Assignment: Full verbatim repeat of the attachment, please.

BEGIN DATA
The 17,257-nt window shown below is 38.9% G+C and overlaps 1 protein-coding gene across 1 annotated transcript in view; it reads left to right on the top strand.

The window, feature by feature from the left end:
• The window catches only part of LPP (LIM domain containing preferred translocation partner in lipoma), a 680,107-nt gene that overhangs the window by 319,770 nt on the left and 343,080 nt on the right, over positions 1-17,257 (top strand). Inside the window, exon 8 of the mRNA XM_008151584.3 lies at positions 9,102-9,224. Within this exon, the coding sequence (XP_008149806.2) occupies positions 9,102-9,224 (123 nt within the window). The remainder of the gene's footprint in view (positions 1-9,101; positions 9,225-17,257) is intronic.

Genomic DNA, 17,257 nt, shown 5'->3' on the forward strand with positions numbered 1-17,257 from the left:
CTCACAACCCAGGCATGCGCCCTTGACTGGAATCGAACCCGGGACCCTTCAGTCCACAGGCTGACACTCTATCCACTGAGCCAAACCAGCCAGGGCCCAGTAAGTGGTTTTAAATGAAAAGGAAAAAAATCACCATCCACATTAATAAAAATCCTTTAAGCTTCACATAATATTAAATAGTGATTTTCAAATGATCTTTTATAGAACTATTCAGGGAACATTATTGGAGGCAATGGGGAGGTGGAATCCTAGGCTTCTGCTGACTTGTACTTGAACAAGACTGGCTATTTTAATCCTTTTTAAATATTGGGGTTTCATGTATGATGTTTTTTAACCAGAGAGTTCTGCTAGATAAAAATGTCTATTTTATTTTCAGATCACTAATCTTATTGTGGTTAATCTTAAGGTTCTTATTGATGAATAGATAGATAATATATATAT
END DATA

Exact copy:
The 17,257-nt window shown below is 38.9% G+C and overlaps 1 protein-coding gene across 1 annotated transcript in view; it reads left to right on the top strand.

The window, feature by feature from the left end:
• The window catches only part of LPP (LIM domain containing preferred translocation partner in lipoma), a 680,107-nt gene that overhangs the window by 319,770 nt on the left and 343,080 nt on the right, over positions 1-17,257 (top strand). Inside the window, exon 8 of the mRNA XM_008151584.3 lies at positions 9,102-9,224. Within this exon, the coding sequence (XP_008149806.2) occupies positions 9,102-9,224 (123 nt within the window). The remainder of the gene's footprint in view (positions 1-9,101; positions 9,225-17,257) is intronic.

Genomic DNA, 17,257 nt, shown 5'->3' on the forward strand with positions numbered 1-17,257 from the left:
CTCACAACCCAGGCATGCGCCCTTGACTGGAATCGAACCCGGGACCCTTCAGTCCACAGGCTGACACTCTATCCACTGAGCCAAACCAGCCAGGGCCCAGTAAGTGGTTTTAAATGAAAAGGAAAAAAATCACCATCCACATTAATAAAAATCCTTTAAGCTTCACATAATATTAAATAGTGATTTTCAAATGATCTTTTATAGAACTATTCAGGGAACATTATTGGAGGCAATGGGGAGGTGGAATCCTAGGCTTCTGCTGACTTGTACTTGAACAAGACTGGCTATTTTAATCCTTTTTAAATATTGGGGTTTCATGTATGATGTTTTTTAACCAGAGAGTTCTGCTAGATAAAAATGTCTATTTTATTTTCAGATCACTAATCTTATTGTGGTTAATCTTAAGGTTCTTATTGATGAATAGATAGATAATATATATAT